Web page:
By Jatin Bavishi
In 2015, Uttar Pradesh hit the news for all the wrong reasons. 23 lakh applicants had flocked for 368 peon posts in the state, with some of them even possessing a PhD. The number of jobs created in India stood at 135,000 in 2015, which is grossly inadequate compared to the millions that are added to the workforce annually. All of this was amidst increasing GDP numbers portraying India as the fastest growing economy in the world. While acknowledging the situation of jobless growth, NITI Aayog has declared that “severe underemployment” and not unemployment is a more serious problem.
Understanding the Indian labour market
Standard economics textbooks assume labour to be a homogeneous category of workers who offer their services for a wage which are ultimately determined in accordance with the market dynamics. The Indian labour market has been an enigma for most analysts and largely obviates the above simplification. However, understanding our labour market is the key to understanding the special problems associated with it.
One of the most resounding labour market theories is the Social Structures of Accumulation which has been a contribution of a large number of scholars. To put the idea in simplest of terms, apart from economic considerations, political, cultural and social factors play an important role in labour processes. This includes the role of ideology, beliefs, state of gender and industrial organisations.
Social structures of accumulation in India
Agriculture is the largest employment generating activity in India. While it employs about 50% of workers, its contribution to the GDP is only around 15%. Certain historical and social conditions have rendered this activity for largely subsistence in nature. Moreover, labour is generally provided by family and are not paid according to individual contribution but shared equally amongst members. Also, people dependent on agriculture are low on skill-sets that are needed for jobs in other sectors. It also needs to be pointed out here that moving people from agriculture into other areas is not easy, due to factors like caste, class and custom.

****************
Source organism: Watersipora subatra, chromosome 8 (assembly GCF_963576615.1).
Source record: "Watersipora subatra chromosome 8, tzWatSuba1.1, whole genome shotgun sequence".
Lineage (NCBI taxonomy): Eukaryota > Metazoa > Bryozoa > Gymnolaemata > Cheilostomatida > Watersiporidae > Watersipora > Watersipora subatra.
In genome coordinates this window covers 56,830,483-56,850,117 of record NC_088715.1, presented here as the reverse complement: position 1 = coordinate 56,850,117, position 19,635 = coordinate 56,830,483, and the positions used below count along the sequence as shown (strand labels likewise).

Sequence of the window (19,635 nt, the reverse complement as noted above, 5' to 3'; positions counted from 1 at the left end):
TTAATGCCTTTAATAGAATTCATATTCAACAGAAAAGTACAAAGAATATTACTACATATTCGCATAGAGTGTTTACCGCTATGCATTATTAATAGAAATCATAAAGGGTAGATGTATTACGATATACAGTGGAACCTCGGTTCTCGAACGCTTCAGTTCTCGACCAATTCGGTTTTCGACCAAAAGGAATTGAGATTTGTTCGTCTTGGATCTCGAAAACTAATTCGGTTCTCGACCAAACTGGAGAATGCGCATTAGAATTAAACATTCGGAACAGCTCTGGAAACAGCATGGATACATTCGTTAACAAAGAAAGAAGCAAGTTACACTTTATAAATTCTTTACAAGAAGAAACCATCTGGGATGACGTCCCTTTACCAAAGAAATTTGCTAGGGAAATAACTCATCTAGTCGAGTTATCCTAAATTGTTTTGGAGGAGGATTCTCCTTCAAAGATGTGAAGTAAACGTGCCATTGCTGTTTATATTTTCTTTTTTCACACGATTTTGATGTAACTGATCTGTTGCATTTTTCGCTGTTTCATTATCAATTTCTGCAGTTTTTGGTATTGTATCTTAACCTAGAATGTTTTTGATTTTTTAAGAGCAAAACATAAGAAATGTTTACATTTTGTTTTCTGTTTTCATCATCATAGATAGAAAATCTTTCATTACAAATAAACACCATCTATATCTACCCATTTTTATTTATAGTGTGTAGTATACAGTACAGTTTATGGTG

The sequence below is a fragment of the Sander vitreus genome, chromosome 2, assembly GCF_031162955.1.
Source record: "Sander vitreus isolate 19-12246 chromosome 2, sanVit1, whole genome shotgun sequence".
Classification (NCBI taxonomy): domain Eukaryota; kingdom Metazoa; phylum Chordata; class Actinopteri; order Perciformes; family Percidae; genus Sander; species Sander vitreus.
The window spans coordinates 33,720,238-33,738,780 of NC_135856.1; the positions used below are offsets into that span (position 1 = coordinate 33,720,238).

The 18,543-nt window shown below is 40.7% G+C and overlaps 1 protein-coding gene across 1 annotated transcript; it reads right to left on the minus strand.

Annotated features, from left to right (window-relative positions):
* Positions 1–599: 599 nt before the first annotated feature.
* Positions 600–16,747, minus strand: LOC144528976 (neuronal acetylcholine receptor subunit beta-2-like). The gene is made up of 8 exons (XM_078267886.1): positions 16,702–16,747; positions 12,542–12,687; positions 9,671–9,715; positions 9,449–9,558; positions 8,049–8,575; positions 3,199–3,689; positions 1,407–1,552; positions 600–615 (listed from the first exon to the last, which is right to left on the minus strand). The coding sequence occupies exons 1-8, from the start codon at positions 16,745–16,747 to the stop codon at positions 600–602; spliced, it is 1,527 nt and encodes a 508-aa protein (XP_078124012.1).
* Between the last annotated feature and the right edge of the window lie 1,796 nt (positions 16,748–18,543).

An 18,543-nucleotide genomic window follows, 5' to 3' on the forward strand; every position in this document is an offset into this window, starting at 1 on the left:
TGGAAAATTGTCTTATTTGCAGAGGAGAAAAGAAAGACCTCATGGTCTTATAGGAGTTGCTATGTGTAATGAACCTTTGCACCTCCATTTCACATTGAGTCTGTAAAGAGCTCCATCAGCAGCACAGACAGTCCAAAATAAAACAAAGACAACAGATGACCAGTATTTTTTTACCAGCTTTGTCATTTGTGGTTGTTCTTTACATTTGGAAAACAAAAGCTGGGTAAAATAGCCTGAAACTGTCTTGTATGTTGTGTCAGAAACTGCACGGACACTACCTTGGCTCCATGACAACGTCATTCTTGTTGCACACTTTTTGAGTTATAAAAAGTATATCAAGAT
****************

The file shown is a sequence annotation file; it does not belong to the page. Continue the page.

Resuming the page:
Official data has revealed that around 51% of the total workforce is self-employed whose markets are small localities. Moreover, it does not undertake much capital investment to improve capacity to generate employment. Close to 93% of the workforce is in the unorganised sector, which has neither high-productivity nor high-wage jobs. There is obviously an underestimation of unpaid women workforce participation and underpaid child labour.
All of this means that a majority of our workforce is not contributing productively to the economy. This implies that when asked about the employment status of our workforce, most of them respond as ‘employed’ but it would have no bearing whatsoever on their net contribution to the economy. It correlates with the results of Employment Unemployment Surveys of the National Sample Survey Office (NSSO) which have consistently reported low and stable rates of unemployment for more than three decades. Underemployment is truly a severe problem.
The NITI recommendations
The most important impediments according to the NITI Aayog are the labour laws. They have suggested their systematic loosening. They have also encouraged tax concessions to corporates and creation of more Special Economic Zones (SEZs) which prima facie enjoy liberal labour laws. Opening domestic markets to foreign players, according to them would facilitate technology transfer which would further help in harnessing the export sector. The competition accompanying it would weed out ‘uncompetitive’ industries as well.
These recommendations may be correct in their own way, but they largely ignore the social structures of accumulation in India. For instance, the prime accused Labour Laws are enjoyed only by 7% of our workforce employed in the formal sector. Eliminating them or eroding their efficacy would not affect significantly the positions of others. Moreover, hawkish opening up of the domestic sector would do more harm than good to the Micro, Small and Medium Enterprises (MSME) who lack adequate resources to compete with sophisticated players.
Need to tackle unemployment and underemployment
There is no ignoring the fact that employment growth is lagging behind growth in the labour force. According to the Census, between 2001 and 2011, labour force growth was 2.23 percent (male and female combined). This is lower than most estimates of employment growth in this decade of closer to 1.4 percent. Creating more rapid employment opportunities is clearly a major policy challenge. Moreover, economic growth now generates fewer jobs in the non-farm sector than it used to earlier. As per a report by CRISIL, for every 1% increase in the GDP, the non-agricultural employment went up by 0.38% between 2004-2005 and 2011-2012.
For better utilisation of capabilities, it would be better to create an environment in which large firms in labour intensive industries such as clothing and footwear flourish. Given the massive youth population of the country, it is essential to have an integrated approach to tackle problems pertaining to both unemployment and underemployment. This is not just important from the point of view of the economy, but also to contain frustrations emanating from lack of decent employment.
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